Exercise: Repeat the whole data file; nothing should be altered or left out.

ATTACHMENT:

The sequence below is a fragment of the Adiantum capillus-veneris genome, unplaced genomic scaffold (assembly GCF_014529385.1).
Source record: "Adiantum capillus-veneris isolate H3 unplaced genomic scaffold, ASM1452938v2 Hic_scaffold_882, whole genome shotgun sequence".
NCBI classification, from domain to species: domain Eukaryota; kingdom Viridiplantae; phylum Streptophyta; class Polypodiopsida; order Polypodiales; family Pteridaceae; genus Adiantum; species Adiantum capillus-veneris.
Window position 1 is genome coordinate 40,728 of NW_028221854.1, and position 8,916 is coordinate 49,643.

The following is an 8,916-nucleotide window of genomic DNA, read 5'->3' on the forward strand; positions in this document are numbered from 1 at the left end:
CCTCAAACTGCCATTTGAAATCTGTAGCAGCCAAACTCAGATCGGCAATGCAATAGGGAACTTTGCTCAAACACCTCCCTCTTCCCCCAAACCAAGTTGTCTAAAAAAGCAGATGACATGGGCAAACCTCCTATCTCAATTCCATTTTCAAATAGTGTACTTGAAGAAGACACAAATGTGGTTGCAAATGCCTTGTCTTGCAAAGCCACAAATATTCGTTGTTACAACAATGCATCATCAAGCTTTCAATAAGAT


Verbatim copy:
The sequence below is a fragment of the Adiantum capillus-veneris genome, unplaced genomic scaffold (assembly GCF_014529385.1).
Source record: "Adiantum capillus-veneris isolate H3 unplaced genomic scaffold, ASM1452938v2 Hic_scaffold_882, whole genome shotgun sequence".
NCBI classification, from domain to species: domain Eukaryota; kingdom Viridiplantae; phylum Streptophyta; class Polypodiopsida; order Polypodiales; family Pteridaceae; genus Adiantum; species Adiantum capillus-veneris.
Window position 1 is genome coordinate 40,728 of NW_028221854.1, and position 8,916 is coordinate 49,643.

The following is an 8,916-nucleotide window of genomic DNA, read 5'->3' on the forward strand; positions in this document are numbered from 1 at the left end:
CCTCAAACTGCCATTTGAAATCTGTAGCAGCCAAACTCAGATCGGCAATGCAATAGGGAACTTTGCTCAAACACCTCCCTCTTCCCCCAAACCAAGTTGTCTAAAAAAGCAGATGACATGGGCAAACCTCCTATCTCAATTCCATTTTCAAATAGTGTACTTGAAGAAGACACAAATGTGGTTGCAAATGCCTTGTCTTGCAAAGCCACAAATATTCGTTGTTACAACAATGCATCATCAAGCTTTCAATAAGAT